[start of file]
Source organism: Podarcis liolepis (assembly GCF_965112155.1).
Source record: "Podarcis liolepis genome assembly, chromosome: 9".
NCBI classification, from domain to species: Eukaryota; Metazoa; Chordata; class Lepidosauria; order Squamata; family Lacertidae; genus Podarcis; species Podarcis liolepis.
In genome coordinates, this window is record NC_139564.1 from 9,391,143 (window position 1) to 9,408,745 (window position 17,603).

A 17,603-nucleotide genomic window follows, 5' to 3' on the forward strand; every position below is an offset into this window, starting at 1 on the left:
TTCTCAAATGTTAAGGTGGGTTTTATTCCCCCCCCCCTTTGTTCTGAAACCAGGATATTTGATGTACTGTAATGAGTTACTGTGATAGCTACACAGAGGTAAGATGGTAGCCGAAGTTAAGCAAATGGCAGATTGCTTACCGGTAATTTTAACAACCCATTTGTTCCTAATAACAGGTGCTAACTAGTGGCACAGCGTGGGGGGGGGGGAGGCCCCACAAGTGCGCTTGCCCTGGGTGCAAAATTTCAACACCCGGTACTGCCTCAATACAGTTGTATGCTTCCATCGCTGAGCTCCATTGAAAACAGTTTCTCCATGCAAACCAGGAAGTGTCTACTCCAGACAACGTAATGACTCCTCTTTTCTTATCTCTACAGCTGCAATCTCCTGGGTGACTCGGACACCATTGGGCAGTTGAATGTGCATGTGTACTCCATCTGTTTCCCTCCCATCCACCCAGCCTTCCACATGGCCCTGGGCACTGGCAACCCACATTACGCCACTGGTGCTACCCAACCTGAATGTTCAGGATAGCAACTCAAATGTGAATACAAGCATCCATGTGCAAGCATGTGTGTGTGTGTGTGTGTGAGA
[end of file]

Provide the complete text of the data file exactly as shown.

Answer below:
Source organism: Podarcis liolepis (assembly GCF_965112155.1).
Source record: "Podarcis liolepis genome assembly, chromosome: 9".
NCBI classification, from domain to species: Eukaryota; Metazoa; Chordata; class Lepidosauria; order Squamata; family Lacertidae; genus Podarcis; species Podarcis liolepis.
In genome coordinates, this window is record NC_139564.1 from 9,391,143 (window position 1) to 9,408,745 (window position 17,603).

A 17,603-nucleotide genomic window follows, 5' to 3' on the forward strand; every position below is an offset into this window, starting at 1 on the left:
TTCTCAAATGTTAAGGTGGGTTTTATTCCCCCCCCCCTTTGTTCTGAAACCAGGATATTTGATGTACTGTAATGAGTTACTGTGATAGCTACACAGAGGTAAGATGGTAGCCGAAGTTAAGCAAATGGCAGATTGCTTACCGGTAATTTTAACAACCCATTTGTTCCTAATAACAGGTGCTAACTAGTGGCACAGCGTGGGGGGGGGGGAGGCCCCACAAGTGCGCTTGCCCTGGGTGCAAAATTTCAACACCCGGTACTGCCTCAATACAGTTGTATGCTTCCATCGCTGAGCTCCATTGAAAACAGTTTCTCCATGCAAACCAGGAAGTGTCTACTCCAGACAACGTAATGACTCCTCTTTTCTTATCTCTACAGCTGCAATCTCCTGGGTGACTCGGACACCATTGGGCAGTTGAATGTGCATGTGTACTCCATCTGTTTCCCTCCCATCCACCCAGCCTTCCACATGGCCCTGGGCACTGGCAACCCACATTACGCCACTGGTGCTACCCAACCTGAATGTTCAGGATAGCAACTCAAATGTGAATACAAGCATCCATGTGCAAGCATGTGTGTGTGTGTGTGTGTGAGA